Singapore-born Contestant of MasterChef Australia Season 4, Audra Morrice, shares her Nonya Chicken Curry Recipe

MasterChef Australia Season 4 draws on the success of the past series, adding a few new twists and turns along the way while delivering exciting challenges.

Lifetime, a leading channel for women in the U.S featuring high quality dramas, movies and reality series that are inspirational and empowering, is finally lunched in Asia (Channel 514 on Starhub TV).

Lifetime Asia brings the highly anticipated MasterChef Australia Season 4 to our television screens, along with other reality hits including My Life is a Lifetime Movie, The Conversation with Amanda de Cadenet, Be The Boss, Dance Moms, and The Week The Women Went.

I had the privilege of meeting up with Audra Morrice, a Singapore-born contestant of MasterChef Australia Season 4, who shared with us her background story and her cooking influences –which revolves hugely around Indian spices and fresh Asian ingredients.

We took a stroll along the streets of Little India, where we discovered new ingredients, and also bagged home ingredients to cook Nonya Chicken Curry.

You’re always encouraged to feel and smell the ingredients to get a better understanding of them –then marvel at the flavours upon cooking.

To be frank, I’ve never cooked curry from scratch using fresh spices. Convenience is always the keyword in my family’s cooking dictionary, hence pre-mixed curry powder and curry pastes are frequently utilised.

One of the ingredients I find rather crucial in heightening the flavour profile of curry is fresh turmeric. Turmeric powder is often utilised for adding an orangey tint to curries. Fresh turmeric not only gives you a more intense colour, but also gives an added boost of flavour. That ingredient, working alongside other fresh ingredients, will give an immensely flavoured curry you will want to cook over and over again.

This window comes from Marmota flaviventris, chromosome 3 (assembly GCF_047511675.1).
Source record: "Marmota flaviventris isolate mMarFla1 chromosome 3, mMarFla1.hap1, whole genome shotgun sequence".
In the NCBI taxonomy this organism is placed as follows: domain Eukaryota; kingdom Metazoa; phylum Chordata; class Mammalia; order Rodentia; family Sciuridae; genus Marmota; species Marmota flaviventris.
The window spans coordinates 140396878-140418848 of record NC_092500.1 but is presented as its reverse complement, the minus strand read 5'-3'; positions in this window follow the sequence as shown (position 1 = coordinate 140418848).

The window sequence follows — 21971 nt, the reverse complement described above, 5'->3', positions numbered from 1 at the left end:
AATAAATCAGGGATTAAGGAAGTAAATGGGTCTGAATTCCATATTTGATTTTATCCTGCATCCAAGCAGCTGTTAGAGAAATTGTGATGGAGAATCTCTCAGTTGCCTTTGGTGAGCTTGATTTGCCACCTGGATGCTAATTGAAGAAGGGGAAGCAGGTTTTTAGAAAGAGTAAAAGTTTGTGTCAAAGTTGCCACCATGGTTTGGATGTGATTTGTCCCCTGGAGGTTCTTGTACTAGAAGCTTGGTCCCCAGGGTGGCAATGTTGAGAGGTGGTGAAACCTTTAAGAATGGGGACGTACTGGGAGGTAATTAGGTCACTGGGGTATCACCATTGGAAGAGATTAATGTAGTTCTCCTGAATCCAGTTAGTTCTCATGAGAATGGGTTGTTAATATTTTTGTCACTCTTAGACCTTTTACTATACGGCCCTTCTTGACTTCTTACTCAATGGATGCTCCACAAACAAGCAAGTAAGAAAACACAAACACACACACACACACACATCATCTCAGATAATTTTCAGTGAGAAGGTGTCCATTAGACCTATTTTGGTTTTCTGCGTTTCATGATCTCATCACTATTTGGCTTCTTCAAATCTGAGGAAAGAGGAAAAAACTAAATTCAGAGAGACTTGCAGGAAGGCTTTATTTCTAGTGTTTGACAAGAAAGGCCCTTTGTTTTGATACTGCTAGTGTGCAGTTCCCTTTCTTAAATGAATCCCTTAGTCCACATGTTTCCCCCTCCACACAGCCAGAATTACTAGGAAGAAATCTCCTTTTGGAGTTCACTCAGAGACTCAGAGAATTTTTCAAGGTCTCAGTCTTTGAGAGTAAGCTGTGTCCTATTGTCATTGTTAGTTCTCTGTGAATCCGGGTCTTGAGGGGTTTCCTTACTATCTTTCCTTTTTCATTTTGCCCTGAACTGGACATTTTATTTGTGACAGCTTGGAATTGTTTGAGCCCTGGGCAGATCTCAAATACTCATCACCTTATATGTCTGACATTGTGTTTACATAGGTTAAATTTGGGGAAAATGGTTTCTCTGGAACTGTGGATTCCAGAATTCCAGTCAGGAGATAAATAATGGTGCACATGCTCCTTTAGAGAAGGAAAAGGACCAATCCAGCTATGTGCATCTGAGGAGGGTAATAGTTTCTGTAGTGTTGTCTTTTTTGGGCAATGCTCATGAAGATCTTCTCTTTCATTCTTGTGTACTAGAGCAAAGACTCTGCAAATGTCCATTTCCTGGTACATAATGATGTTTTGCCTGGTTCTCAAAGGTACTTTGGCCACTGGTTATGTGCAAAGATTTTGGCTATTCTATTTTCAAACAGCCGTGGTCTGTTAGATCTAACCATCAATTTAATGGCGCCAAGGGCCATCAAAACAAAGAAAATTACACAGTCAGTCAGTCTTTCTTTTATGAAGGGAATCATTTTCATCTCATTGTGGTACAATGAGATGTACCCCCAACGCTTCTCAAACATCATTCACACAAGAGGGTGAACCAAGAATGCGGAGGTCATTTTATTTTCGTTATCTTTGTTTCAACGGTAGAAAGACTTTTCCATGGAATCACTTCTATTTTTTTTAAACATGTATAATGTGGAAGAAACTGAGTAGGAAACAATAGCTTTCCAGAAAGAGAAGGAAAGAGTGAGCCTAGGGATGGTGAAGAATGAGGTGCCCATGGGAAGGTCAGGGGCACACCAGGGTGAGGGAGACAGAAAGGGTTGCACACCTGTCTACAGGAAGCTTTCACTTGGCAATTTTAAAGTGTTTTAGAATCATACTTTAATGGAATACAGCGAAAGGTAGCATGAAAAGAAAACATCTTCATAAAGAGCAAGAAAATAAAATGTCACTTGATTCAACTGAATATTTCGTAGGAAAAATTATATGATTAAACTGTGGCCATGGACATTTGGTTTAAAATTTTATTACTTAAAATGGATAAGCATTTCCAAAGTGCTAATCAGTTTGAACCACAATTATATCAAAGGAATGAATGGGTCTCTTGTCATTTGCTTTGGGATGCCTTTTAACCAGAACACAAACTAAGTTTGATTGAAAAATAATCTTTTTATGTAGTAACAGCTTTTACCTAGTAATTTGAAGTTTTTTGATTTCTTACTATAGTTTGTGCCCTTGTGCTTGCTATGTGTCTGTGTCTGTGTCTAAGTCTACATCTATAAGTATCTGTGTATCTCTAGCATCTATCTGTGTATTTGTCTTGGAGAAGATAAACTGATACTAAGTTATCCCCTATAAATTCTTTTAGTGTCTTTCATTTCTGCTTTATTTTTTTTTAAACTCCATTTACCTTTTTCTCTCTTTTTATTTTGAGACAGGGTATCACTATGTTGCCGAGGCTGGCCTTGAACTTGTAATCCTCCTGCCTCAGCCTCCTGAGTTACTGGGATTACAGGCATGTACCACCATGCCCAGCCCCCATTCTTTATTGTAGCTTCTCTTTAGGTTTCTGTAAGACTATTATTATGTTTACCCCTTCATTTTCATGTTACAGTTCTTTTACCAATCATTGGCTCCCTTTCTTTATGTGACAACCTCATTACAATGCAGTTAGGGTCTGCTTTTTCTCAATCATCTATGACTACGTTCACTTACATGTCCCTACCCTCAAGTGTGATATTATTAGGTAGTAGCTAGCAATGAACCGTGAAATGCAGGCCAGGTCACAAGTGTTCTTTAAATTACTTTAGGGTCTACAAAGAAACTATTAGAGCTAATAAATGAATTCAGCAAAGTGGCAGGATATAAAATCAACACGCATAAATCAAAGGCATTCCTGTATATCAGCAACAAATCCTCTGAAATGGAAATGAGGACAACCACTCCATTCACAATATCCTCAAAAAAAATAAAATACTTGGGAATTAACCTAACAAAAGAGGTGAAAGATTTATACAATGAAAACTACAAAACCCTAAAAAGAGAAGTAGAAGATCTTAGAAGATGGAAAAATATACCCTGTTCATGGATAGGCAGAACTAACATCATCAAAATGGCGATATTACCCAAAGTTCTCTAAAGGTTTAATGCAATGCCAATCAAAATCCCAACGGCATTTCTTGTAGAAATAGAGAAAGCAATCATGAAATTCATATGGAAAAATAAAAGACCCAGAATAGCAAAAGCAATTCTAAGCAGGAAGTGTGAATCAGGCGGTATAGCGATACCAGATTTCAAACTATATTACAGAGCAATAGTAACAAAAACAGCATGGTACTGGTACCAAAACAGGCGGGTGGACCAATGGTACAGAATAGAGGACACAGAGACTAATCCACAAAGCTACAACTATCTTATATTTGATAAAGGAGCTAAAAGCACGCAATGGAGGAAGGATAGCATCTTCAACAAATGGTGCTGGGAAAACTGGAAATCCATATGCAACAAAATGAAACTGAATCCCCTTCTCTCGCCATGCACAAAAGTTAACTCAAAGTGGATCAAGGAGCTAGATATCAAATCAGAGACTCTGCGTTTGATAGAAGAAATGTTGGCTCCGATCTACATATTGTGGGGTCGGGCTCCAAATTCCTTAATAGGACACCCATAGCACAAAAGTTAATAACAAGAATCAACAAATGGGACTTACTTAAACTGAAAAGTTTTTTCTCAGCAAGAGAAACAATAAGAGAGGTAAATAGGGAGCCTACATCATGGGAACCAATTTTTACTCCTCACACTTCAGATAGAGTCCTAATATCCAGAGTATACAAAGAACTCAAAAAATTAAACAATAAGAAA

Nonya Chicken Curry by Audra Morrice
Serves 4


- 1kg whole chicken, cut into 12-14 pieces
- 240g or 5 small potatoes, peeled and halved
- 1 pandan/screwpine leaf, tied into a knot (optional)
- 2 kaffir lime leaf
- 2 cups coconut milk
- 1 ½ tsp salt or to taste
- ½-1 tsp sugar


- 1 large Spanish onion, peeled, cut into wedges
- 1 tbsp or 10g long dried red chillies, soaked in hot water, drained, coarsely ground
- 1 tbsp or 2 long fresh red chillies, coarsely ground
- 4cm pieces fresh turmeric or 1 tsp ground turmeric
- 4cm piece galangal, sliced
- 4cm piece ginger, skinned
- 3 cloves garlic, peeled
- 2 candlenuts
- 1 rounded tsp blachan, wrapped in foil and toasted in a dry pan until fragrant
- 2 stalks lemongrass, white part only
- 2 tbsp ground coriander
- Oil


In a blender or mortar and pestle, grind onion, chillies, turmeric, galangal, ginger, garlic, candlenuts and blachan to a paste.

Heat 4 tbsp of oil in a large pot, add the rempah and lemongrass and cook on medium heat until fragrant, add the ground coriander and cook for a further 5 minutes.

Add chicken pieces, pandan and kaffir lime leaves, stir until well coated, then add the potatoes and coconut milk, stir well and cook until both chicken and potatoes are cooked and tender. Season with salt and sugar. Be careful not to break up the potatoes when stirring.

The result is a thick, full-flavoured pot of curry, speckled with traces of chilli that isn’t tongue-blisteringly spicy.

This recipe is definitely a keeper. For those who’ve not attempted making curry from scratch, step out of your comfort zone and follow this easy-to-follow recipe. You won’t regret it!